The Canadian dollar strengthened to a near six-week high against the U.S. dollar on Tuesday, supported by improvement in risk appetite and a less dovish Bank of Canada policy announcement last week than some investors had expected.
The Bank of Canada held interest rates steady last Wednesday and made no mention of future cuts despite easing this year by some of its global peers, including the U.S. Federal Reserve.
Chances of a rate cut at the central bank’s next meeting on Oct. 30 have slumped to about 15 per cent from nearly 70 per cent before last week’s rate decision, money market data showed.
We are seeing “position unwinding, given that people were looking for a dovish Bank of Canada meeting,” said Mark McCormick, North American head of FX strategy at TD Securities. “The other thing is that we are getting more momentum because risk appetite is improving as well.”
The S&P 500 fell on Tuesday but has rallied as much as 5.9 per cent since August. Canada’s bond yields are higher than many major issuers of sovereign debt, so its currency tends to benefit from a pick-up in the flow of global capital.
At 3:57 p.m., the Canadian dollar was trading 0.1 per cent higher at 1.3151 to the greenback, or 76.04 U.S. cents. The currency touched its strongest intraday level since July 31 at 1.3134.
Gains for the loonie coincided with data from the national housing agency showing that Canadian housing starts unexpectedly rose in August, climbing 1.9 per cent from July. Separate data from Statistics Canada showed that the value of Canadian building permits increased by 3.0 per cent in July from June.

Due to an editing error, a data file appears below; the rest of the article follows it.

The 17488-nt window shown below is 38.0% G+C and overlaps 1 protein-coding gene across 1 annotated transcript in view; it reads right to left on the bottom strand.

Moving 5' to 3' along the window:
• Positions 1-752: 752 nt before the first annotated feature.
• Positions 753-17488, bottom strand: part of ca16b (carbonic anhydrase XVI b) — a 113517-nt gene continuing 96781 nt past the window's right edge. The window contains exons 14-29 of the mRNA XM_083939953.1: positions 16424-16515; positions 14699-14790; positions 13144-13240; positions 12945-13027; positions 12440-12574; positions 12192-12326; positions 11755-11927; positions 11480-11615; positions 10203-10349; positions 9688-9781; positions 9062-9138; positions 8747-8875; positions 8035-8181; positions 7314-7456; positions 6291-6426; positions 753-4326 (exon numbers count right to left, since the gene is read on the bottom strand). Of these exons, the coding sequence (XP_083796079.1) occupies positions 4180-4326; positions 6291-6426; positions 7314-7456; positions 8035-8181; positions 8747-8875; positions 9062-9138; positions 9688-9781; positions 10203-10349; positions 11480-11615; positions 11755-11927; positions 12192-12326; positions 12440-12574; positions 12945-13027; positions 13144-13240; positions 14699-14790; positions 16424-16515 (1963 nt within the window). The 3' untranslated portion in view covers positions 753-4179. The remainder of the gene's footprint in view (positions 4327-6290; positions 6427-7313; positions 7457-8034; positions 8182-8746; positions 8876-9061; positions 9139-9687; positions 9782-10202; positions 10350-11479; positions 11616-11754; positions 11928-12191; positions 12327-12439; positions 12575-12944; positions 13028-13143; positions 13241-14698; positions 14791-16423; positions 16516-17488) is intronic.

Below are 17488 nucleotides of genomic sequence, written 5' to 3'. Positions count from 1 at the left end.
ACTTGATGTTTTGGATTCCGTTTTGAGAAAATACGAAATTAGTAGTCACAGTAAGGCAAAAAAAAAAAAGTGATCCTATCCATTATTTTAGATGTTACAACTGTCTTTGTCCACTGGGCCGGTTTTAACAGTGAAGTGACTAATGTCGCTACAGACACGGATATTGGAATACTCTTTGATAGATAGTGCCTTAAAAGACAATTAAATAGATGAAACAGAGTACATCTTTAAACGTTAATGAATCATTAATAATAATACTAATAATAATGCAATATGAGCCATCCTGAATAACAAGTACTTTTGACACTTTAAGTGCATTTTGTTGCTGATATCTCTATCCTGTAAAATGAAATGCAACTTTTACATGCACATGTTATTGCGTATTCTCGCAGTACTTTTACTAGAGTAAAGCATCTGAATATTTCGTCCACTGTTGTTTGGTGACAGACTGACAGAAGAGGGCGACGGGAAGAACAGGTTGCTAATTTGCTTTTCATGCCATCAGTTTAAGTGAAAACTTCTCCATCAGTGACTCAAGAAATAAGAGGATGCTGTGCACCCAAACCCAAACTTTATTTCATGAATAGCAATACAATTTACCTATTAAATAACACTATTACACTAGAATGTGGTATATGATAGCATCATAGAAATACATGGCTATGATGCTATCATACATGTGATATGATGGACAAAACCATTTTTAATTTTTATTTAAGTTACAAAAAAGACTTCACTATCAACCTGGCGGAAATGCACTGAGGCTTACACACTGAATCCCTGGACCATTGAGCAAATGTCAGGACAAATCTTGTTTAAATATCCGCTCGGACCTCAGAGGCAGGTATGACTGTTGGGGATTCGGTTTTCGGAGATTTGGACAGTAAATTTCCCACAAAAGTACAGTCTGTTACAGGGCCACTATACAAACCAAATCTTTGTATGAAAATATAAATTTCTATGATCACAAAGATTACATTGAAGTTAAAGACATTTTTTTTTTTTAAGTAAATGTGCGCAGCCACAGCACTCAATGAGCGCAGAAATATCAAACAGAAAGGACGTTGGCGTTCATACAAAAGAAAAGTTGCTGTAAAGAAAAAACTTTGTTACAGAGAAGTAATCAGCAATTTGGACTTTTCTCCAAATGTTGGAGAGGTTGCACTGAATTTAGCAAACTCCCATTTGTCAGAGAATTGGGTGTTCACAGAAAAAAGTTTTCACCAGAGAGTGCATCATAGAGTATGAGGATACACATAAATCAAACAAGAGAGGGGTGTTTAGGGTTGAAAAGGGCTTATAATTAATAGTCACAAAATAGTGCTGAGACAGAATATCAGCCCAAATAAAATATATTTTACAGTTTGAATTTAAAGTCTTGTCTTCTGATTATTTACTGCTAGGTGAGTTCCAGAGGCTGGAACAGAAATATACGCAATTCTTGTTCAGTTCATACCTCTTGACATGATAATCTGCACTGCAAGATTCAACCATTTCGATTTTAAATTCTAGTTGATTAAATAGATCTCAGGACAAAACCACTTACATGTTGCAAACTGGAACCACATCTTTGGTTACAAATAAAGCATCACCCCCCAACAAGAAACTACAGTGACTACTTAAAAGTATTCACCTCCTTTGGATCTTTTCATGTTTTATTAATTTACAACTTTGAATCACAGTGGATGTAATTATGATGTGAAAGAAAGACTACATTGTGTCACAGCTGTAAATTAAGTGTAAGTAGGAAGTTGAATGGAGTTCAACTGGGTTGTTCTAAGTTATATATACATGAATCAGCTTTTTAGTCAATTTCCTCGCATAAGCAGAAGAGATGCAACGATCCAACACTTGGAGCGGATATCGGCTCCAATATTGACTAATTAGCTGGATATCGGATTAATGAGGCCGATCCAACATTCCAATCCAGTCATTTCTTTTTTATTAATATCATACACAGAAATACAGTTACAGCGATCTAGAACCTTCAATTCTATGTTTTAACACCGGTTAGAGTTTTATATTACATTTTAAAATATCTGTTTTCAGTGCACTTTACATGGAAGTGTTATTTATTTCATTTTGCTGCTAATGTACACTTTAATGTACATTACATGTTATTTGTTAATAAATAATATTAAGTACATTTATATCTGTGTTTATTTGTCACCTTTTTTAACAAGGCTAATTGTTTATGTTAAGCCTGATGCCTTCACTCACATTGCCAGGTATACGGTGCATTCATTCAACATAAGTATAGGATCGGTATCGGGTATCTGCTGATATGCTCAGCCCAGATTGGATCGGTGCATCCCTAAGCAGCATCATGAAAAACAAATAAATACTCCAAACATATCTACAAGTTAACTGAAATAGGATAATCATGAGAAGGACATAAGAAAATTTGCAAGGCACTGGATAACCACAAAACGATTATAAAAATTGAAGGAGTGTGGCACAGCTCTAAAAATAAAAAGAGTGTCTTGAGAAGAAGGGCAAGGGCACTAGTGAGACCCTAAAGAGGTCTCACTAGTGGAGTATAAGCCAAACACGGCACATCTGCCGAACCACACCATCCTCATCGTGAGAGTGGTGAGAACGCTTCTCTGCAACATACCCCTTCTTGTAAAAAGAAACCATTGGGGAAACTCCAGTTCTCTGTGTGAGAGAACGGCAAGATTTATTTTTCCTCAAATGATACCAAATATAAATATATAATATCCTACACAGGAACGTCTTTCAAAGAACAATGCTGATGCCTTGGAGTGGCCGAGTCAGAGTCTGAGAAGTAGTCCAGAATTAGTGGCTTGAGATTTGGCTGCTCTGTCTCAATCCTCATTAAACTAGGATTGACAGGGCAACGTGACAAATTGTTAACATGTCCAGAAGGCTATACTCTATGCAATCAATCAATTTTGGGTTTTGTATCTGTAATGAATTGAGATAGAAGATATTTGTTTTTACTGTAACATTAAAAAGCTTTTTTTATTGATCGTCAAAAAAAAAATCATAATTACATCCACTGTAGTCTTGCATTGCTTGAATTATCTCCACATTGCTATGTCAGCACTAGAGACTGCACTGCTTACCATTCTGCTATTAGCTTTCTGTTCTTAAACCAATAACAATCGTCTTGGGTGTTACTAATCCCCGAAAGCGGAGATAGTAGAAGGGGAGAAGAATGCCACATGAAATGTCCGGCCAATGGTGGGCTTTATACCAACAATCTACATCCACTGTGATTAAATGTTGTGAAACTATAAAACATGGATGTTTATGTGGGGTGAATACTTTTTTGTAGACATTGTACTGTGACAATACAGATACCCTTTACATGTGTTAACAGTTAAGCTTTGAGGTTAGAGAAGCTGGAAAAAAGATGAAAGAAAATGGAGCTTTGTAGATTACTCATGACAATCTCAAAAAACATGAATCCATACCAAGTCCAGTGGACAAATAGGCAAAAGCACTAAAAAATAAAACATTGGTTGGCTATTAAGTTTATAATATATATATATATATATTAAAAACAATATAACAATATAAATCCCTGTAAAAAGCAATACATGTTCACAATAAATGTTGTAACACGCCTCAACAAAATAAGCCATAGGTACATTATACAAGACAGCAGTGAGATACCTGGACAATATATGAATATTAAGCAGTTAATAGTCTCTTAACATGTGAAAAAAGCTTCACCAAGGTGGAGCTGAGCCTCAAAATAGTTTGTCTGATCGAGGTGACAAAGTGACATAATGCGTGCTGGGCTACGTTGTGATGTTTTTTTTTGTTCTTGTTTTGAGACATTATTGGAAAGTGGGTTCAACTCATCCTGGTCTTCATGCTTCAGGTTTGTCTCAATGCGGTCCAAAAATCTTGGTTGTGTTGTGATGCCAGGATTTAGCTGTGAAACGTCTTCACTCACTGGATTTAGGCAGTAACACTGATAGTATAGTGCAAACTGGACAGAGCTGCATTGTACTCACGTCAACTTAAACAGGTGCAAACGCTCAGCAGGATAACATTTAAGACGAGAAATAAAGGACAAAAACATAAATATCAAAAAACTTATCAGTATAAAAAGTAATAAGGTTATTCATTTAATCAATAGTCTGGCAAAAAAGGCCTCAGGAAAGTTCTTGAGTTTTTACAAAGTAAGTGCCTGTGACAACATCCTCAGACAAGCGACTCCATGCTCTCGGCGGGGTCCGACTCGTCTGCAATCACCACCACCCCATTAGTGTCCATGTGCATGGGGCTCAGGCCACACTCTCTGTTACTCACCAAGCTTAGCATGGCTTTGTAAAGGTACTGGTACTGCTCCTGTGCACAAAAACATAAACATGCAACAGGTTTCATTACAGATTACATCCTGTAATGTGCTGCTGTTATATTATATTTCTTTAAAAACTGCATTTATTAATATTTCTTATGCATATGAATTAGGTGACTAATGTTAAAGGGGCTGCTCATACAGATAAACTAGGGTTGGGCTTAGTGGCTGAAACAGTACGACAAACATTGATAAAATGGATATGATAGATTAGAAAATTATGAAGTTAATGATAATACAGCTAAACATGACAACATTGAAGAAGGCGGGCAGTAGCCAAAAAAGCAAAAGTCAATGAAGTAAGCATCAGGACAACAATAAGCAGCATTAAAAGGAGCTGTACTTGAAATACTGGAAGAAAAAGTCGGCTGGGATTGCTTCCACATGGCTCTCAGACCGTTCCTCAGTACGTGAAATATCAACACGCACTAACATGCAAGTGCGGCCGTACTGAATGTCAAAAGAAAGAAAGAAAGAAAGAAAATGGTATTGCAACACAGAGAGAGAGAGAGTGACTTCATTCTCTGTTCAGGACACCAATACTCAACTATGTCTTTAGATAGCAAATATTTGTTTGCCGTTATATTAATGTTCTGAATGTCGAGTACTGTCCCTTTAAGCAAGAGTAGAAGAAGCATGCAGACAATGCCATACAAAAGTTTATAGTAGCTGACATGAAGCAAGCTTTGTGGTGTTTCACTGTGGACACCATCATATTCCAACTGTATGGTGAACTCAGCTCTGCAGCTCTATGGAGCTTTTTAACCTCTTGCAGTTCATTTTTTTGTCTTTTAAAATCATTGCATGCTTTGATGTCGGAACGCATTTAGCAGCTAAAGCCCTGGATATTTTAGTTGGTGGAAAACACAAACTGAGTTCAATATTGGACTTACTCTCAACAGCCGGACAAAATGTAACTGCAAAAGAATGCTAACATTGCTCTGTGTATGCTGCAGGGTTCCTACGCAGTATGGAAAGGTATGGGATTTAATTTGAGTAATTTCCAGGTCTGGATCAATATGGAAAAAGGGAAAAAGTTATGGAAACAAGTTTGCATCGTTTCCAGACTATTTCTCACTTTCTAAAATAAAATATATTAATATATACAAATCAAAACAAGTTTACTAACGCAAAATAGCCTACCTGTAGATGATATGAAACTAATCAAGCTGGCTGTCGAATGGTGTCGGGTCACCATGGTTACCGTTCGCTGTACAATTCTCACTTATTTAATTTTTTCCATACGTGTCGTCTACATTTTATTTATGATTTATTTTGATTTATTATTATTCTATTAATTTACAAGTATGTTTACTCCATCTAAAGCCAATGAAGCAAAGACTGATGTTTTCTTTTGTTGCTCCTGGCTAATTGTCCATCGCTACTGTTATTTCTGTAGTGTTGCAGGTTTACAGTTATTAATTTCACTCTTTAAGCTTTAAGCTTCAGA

“The construction side of the Canadian housing market still looks rock solid,” Robert Kavcic, a senior economist at BMO Capital Markets, said in a note.
Meanwhile, the price of oil, one of Canada’s major exports, was put under pressure by U.S. President Donald Trump’s firing of national security adviser John Bolton, which raised speculation of a return of Iranian crude exports to the market. U.S. crude oil futures settled 0.8 per cent lower at $57.40 a barrel.
Canadian government bond prices were lower across the yield curve in sympathy with U.S. Treasuries and German Bunds. The 10-year yield touched its highest intraday level since Aug. 1 at 1.435 per cent.
Canadian Prime Minister Justin Trudeau will formally launch the campaign for an Oct. 21 national election on Wednesday, sources from his Liberal party said.
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